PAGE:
A leading Labour backbencher has given his strongest indication yet that he could join the battle to become the next Speaker of the House of Commons.
Chris Byrant, a former Church of England vicar who stepped down from the shadow cabinet in June, today refused to rule out a run when MPs choose a successor to John Bercow, who is expected to retire before the next election and could go as soon as next year.
When asked if he was interested in the role, Bryant said: “Listen, I got rung by the Mail on Sunday on Saturday about this. I failed to predict anything last year in politics. I am finding it quite difficult it hard to predict anything this year so my ability to predict even my own future for next year, let alone John Bercow’s, is absolutely nil… I can’t predict anything… I don’t know what I want to do next week.”
His interview, on the Daily Politics, followed a report in the MoS that the Remain-backing MP was poised to take on Jacob Rees-Mogg, the Brexit-supporter who is known for encyclopaedic knowledge of Commons procedure.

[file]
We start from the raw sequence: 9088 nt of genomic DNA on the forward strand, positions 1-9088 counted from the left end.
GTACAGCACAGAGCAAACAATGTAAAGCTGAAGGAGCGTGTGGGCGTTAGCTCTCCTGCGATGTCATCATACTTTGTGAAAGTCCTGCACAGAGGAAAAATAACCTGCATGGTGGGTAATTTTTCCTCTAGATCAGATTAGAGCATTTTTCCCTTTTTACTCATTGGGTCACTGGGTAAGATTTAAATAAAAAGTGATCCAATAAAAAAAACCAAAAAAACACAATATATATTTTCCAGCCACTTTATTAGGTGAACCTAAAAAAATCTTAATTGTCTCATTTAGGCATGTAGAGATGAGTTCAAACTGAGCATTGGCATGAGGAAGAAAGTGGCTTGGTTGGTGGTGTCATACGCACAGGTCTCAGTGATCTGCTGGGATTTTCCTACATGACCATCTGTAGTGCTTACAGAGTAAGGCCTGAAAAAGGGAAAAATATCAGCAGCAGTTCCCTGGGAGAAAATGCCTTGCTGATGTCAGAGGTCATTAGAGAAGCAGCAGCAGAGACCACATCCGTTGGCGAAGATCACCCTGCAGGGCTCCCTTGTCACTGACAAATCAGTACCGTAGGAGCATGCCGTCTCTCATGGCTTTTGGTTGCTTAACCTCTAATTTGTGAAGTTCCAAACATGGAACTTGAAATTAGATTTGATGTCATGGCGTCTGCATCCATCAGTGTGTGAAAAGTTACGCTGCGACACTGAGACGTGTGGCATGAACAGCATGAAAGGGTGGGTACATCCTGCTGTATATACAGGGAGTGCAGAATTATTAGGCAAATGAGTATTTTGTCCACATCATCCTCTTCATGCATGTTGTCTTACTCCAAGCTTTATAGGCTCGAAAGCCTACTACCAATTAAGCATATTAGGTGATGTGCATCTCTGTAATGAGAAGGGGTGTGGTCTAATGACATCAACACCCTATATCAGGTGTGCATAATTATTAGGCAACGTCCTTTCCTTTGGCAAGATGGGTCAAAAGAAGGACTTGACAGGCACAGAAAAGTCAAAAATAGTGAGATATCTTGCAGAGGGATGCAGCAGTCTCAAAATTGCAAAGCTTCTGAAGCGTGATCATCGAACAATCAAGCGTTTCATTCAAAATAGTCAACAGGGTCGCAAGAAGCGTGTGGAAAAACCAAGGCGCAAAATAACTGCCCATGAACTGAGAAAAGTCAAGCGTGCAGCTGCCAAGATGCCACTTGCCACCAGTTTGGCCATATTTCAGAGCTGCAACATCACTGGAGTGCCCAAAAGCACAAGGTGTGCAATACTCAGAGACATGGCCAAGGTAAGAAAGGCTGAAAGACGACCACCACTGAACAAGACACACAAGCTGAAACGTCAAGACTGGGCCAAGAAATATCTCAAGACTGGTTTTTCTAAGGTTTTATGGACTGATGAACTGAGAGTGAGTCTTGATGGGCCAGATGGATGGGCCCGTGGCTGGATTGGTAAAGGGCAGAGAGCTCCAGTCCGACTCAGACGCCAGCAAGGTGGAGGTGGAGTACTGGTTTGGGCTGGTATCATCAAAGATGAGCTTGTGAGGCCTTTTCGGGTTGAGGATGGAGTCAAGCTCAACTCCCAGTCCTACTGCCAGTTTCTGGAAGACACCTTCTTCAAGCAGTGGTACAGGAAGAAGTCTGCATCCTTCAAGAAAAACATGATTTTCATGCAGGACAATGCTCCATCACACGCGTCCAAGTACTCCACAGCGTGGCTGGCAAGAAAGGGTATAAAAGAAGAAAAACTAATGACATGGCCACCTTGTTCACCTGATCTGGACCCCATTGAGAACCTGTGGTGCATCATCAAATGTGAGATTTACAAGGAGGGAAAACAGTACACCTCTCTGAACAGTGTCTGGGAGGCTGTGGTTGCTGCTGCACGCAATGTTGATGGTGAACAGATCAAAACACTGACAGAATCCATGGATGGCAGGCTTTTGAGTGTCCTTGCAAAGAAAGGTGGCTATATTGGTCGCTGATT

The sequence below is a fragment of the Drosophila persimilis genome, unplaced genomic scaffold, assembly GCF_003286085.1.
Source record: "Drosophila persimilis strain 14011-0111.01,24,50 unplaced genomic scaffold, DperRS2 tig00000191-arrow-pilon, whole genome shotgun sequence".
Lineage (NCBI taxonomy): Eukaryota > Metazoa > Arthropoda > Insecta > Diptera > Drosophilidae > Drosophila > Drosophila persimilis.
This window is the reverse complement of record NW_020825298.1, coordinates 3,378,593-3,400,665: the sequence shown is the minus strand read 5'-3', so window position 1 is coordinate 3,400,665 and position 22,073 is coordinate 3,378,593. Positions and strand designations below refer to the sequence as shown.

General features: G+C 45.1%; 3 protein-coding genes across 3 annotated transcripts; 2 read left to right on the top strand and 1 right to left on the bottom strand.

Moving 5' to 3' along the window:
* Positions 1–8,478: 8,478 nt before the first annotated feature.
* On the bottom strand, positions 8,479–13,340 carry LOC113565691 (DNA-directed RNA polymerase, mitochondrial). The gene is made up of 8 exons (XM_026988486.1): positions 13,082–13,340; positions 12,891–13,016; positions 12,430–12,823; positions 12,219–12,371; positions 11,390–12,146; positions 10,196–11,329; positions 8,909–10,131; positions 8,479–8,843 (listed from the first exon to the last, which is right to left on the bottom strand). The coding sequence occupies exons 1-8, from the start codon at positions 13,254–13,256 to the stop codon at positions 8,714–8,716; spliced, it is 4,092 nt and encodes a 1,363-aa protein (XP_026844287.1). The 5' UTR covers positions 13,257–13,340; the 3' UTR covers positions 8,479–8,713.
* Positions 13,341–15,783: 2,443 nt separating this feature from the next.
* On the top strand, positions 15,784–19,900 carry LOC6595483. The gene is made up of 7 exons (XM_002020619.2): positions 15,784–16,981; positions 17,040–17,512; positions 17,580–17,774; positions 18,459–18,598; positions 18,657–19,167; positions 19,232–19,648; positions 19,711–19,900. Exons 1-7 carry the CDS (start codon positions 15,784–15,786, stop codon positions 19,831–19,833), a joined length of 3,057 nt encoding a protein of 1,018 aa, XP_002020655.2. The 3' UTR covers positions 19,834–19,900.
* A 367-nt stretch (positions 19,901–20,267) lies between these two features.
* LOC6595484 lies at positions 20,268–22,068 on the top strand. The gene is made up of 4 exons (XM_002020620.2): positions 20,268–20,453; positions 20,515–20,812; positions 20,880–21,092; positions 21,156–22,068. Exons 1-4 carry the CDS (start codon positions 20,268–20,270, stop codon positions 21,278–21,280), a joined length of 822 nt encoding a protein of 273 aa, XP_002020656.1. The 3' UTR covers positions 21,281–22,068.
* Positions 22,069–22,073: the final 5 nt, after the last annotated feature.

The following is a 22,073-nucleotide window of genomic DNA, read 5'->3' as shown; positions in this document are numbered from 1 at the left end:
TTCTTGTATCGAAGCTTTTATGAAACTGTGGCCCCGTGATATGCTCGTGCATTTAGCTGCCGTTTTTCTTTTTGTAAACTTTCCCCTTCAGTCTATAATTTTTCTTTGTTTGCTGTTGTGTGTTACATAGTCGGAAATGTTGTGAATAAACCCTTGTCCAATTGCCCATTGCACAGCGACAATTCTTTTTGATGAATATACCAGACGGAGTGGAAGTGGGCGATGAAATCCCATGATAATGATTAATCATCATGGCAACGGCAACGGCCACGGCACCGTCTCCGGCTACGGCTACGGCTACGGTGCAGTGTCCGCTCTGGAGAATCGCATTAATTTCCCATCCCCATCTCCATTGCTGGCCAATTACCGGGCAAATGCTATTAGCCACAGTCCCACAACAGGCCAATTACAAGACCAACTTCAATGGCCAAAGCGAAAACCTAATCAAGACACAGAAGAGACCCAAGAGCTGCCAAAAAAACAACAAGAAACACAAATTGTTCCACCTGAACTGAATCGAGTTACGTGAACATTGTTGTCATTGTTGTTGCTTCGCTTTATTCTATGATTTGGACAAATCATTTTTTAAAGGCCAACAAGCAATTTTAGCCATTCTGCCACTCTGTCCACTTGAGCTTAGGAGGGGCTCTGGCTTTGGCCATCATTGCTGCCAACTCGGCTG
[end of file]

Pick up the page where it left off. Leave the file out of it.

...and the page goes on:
Bryant was a junior minister in the last Labour government and has served as shadow culture culture secretary and shadow leader of the House since the last general election.
Bercow, who sat as a Tory MP before taking the impartial Speaker’s role, was elected to the post by his fellow MPs in 2009. He could still rack up a decade’s service in the prestigious role and step down before the expected general election in 2020.
Rees-Mogg, a former investment manager whose late father was editor of The Times, has not confirmed any candidacy but is also thought by several MPs to have the makings of a strong Speaker.